Welcome back to another “Organized Space of the Week”. Today Im happy to introduce a wonderfully talented friend of mine – Leslie. You may have been to her blog Goodbye, House. Hello, Home
before. I will let her tell you more about herself below… By the way, she has an AWESOME kitchen (baking zone) to share with you today.
My name is Leslie. I am a mom and housewife.
I am also a Certified Interior Decorator, Home Stager, and Home Organizer, and work out of my home office with homeowners and realtors, but my main career is homemaking. I blog at Goodbye, House. Hello, Home! Here you will find inspiring, creative, thrifty and fresh ways to make your house into a home. You will discover that what truly matters is not the furniture, the wall colors, the flooring, or the accessories within the house–or even the house itself — but the heart that gets put into the making of a home. As a professional organizer, I am excited that I get to share both my love of organizing with you, as well as the creatively frugal ideas that I use to simply keep my sanity in my own home.
Maybe you can use some of these ideas, too. Today, we’re in my kitchen. I am one descendant in generations’ worth of bakers. Bakers that bake in bulk.
One corner of my kitchen is the baking zone.
If you find yourself walking back and forth as you bake to retrieve items and ingredients, you may need to re-think the location of these things.
Store items in a way that makes sense and saves steps. Almost all of my baking necessities are within arm’s reach in this corner.
I love having my dry goods in these glass containers.
With a glance, I can tell if I am running low on something.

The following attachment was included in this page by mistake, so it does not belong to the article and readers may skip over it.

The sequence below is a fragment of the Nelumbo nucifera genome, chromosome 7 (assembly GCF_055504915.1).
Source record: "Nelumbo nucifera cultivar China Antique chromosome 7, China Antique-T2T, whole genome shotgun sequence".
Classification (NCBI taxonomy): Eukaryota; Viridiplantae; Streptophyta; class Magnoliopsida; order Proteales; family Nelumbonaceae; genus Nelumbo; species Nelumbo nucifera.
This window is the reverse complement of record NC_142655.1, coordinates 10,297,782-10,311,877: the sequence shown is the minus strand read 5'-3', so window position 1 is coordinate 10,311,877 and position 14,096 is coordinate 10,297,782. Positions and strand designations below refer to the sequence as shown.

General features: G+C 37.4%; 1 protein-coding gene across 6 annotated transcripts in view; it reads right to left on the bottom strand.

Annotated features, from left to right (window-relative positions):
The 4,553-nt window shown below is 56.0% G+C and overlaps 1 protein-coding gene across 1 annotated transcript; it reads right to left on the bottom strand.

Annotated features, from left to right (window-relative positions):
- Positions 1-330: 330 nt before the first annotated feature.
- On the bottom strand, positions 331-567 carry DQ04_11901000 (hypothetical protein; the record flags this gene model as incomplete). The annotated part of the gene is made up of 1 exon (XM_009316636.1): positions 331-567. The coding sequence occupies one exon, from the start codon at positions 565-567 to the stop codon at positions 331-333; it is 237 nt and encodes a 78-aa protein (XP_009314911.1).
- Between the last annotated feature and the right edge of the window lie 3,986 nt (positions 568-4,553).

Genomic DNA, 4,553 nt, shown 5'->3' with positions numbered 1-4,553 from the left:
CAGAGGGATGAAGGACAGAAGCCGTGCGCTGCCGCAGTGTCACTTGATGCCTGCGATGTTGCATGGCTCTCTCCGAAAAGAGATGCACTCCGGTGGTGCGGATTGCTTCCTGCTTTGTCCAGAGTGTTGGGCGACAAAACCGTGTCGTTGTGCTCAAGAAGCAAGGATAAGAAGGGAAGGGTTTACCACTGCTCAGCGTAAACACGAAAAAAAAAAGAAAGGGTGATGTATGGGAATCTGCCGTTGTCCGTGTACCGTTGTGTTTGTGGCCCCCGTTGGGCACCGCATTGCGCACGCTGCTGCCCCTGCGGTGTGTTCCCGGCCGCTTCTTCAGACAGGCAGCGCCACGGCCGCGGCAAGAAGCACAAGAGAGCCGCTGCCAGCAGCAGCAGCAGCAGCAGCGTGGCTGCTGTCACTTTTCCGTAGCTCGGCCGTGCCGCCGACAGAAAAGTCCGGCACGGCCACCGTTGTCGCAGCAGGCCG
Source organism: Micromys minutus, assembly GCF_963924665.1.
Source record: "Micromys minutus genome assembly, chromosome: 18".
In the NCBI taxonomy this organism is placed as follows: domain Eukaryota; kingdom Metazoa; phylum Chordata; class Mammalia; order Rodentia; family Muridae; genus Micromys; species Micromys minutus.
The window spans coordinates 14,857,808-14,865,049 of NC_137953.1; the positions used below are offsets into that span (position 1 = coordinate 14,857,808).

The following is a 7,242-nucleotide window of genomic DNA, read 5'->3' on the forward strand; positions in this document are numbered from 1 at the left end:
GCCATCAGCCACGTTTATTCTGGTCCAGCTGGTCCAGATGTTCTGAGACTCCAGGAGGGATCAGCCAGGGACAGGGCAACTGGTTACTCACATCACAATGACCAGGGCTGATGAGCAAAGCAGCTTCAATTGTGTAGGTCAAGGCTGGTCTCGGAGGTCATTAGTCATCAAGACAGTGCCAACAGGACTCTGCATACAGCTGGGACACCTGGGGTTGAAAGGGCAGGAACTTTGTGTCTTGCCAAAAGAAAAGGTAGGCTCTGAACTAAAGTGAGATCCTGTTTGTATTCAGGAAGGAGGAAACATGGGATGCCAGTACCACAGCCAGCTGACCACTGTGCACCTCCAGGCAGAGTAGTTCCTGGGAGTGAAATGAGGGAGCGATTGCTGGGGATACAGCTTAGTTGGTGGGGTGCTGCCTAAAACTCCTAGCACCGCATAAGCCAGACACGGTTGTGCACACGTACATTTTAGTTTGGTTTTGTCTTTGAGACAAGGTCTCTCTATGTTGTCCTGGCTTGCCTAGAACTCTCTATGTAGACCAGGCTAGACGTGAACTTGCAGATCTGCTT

Last year, I was about to put this wardrobe mirror in the yard sale pile. As I added this lamp, I thought, “There must be some way to get more light in this corner!” I remembered the mirror, measured it to see if it would fit, and here it hangs across from the window, reflecting light and doubling my dry ingredients! It also gives a whole new meaning to “watching what you eat”.
I found the jars and metal scoops at Wal-Mart.
I used to have dozens and dozens of cookbooks.
I got tired of trying to remember which recipe was in which book.
So, one day, I opened them all up to the one or two recipes in each book that we actually liked, copied them down onto recipe cards, and now I only have three cookbooks:
A Passion for Baking
Recipes from My Kitchen
(family and other frequently-used and tested recipes from the cookbooks I got rid of)
And my iPhone.
Yep, my iPhone!
When I see a recipe I want to try that I’ve pinned on Pinterest,
I plop my phone in this vintage sugar bowl (which has long since lost its lid)
and have a paper-free means of making something.
If it passes “inspection”, it gets written down and put into My Recipes cookbook.
Let me show you the insides of the cupboards.
The top shelf holds the least-frequently used items,
the pastry mat and rolling pin, cookie cutters, and icing stuff.
The middle shelf holds the smaller measuring utensils.
And, of course, the lowest shelf holds the larger, heavier measuring bowls.
This is the cabinet to the right of the one above.
Sugar, cocoa, salt, baking soda, and baking powder are kept here.
These are also handy because their lids have a slide closure so I can neatly pour out the contents.
The bottom shelf holds spices, extracts, and my favorite: sprinkles.
(As you may have noticed, I put many of my ingredients in matching, see-through containers.